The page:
critical considerations

Critical considerations
Having explained the theory and having briefly illustrated the cases, it seems appropriate to analyse, in a critical and self-critical spirit, what may emerge in neoplastic pathology that is new and concrete.
If we closely observe the proposed therapeutic approach it is possible to see that, independently of its real effectiveness, it has value as an innovative theory. First, it challenges the present methodology and especially its assumptions. Second, it offers a concrete alternative proposal to a mountain of conjectures and postures that sound authoritative but are too generic and therefore ineffective.
The identification of one tumoral cause, even with all the possible general provisos, would represent a step forward that is indispensable for escaping that passivity determined by a lack of results, and which is responsible for medical behaviours that are based too much on faith and not enough on real confidence.
Given, therefore, that an unconventional medical approach can benefit some patients better – from any point of view – than the official treatments, and since valuable results can be demonstrated, this should stimulate us to pursue further research while avoiding patronising postures that are both limiting and non-productive.
We can therefore discuss whether or not sodium bicarbonate is the real reason for the recoveries or if, instead, those recoveries are due to the interaction of a number of conditions that have been created, the results of unidentified neuro-psychical factors, or maybe the results of something totally unknown. What is beyond question, however, is the fact that a certain number of people, by not following conventional methods, have been able to go back to normality without suffering and without mutilation.
The message of this experience is therefore a call to search for those solutions that are in accord with the simple Hippocratic premise of man’s “well-being”; that is, we must be a stimulated to a critical evaluation of our contemporary oncological therapies which indubitably can guarantee suffering.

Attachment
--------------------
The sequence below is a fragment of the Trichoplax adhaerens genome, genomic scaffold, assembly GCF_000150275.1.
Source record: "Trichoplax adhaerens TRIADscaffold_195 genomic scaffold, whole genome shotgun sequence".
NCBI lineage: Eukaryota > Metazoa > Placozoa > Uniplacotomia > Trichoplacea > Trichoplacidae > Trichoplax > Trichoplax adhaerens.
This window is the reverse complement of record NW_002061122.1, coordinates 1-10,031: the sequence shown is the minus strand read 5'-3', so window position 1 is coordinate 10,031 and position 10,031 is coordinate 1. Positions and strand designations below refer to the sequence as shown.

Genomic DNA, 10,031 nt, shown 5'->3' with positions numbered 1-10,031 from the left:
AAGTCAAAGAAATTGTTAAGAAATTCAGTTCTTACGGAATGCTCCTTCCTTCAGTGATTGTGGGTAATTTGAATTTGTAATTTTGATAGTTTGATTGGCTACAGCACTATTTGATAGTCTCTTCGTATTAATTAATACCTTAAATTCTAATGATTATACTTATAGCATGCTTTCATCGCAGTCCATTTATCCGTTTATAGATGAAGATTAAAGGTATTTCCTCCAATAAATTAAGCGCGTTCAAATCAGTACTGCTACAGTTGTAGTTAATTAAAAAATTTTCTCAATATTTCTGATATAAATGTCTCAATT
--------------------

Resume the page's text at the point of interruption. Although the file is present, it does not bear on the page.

One thing is certain: nowadays it is no longer legitimate (for we are the prey of panic and of the “tumoral syndrome”), to tolerate the slaughtering of patients in the name of a “compassionate” obligation to help and be helped, without the support of solid etiological foundations.
If, for a moment, we take a different point of view and try to look at the world of the tumour with new eyes, that is, by hypothesising a simpler genesis of neoplastic proliferation, even the fungal one, we may be appalled and frightened by the ignorant hand of official medicine – a hand that is armed, however, with great cynicism and profound superficiality.
One could argue that the failures represent the inevitable price to pay to save people’s lives. But when the suffering and the “authorised deaths” overwhelm the patient recoveries (that seem, indeed, to be random or due to factors not related to the therapies performed), then it is no longer acceptable to operate at all costs and regardless of the consequences, for in doing so, we are destined only to hurt people.

One can rebut that the recoveries obtained by using present oncological protocols are not so few, and that in certain types of tumour recoveries are a high percentage. It is easy to see, however, that these results are nothing but the outcome of propaganda sustained by surreptitious argumentation shedding false light on the subject of tumoral nosological entities.
When we group together both malignant tumours that are occasionally or never healed (such as lung and stomach), tumours that border with benignity (such as the majority of thyroid and prostatic tumours, etc.) or put them together with those that have an autonomous positive outcome notwithstanding chemotherapy (i.e. infantile leukaemia) – all of this appears to be devious and misleading, having only the purpose of forging a consensus that would otherwise be impossible to obtain with intellectually ethical behaviour.

 

read more PART 14: CRITICAL CONSIDERATIONS – PART 2

 


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